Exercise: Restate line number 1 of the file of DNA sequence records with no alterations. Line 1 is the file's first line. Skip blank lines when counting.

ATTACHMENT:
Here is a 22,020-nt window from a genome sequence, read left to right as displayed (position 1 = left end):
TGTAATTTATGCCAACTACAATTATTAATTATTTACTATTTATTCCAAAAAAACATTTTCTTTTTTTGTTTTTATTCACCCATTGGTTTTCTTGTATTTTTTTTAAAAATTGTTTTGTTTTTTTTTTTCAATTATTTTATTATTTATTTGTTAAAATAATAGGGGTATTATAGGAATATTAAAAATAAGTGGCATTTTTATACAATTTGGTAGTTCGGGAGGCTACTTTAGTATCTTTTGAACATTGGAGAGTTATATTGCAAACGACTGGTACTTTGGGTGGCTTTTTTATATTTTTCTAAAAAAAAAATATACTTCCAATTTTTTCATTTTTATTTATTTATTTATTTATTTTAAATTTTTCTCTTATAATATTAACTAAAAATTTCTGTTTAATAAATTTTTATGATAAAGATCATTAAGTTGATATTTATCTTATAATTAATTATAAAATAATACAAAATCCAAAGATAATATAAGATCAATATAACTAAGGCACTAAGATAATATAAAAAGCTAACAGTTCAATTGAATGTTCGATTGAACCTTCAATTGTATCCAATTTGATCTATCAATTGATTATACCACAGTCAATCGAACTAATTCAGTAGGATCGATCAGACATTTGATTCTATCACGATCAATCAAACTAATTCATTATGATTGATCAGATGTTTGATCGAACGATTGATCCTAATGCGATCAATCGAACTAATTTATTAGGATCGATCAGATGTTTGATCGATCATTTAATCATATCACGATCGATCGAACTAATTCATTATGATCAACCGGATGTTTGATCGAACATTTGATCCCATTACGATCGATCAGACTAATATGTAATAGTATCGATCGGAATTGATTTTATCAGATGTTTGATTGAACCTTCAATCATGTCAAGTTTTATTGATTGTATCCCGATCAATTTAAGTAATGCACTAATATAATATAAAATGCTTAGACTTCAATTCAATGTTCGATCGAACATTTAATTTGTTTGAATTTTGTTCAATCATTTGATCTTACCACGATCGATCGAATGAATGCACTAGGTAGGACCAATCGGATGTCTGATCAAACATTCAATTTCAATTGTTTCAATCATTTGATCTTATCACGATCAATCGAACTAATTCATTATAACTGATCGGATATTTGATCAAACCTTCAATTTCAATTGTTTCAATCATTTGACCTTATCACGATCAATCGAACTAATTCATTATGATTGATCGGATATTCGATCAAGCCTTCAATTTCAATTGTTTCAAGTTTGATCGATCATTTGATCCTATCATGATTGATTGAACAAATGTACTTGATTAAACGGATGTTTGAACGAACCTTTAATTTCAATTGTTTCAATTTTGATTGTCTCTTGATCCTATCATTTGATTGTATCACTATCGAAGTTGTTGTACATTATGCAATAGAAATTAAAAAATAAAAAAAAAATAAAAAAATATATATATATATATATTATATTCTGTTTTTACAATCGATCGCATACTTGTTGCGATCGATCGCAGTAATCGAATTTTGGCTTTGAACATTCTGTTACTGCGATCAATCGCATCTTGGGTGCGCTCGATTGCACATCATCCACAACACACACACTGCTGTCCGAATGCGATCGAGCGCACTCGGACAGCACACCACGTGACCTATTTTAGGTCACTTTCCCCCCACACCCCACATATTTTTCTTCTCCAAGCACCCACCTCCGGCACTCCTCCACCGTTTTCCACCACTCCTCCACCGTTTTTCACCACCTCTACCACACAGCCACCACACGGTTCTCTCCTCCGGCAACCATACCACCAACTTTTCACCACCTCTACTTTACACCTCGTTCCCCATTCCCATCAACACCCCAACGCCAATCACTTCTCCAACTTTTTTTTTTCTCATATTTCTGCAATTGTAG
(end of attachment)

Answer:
Here is a 22,020-nt window from a genome sequence, read left to right as displayed (position 1 = left end):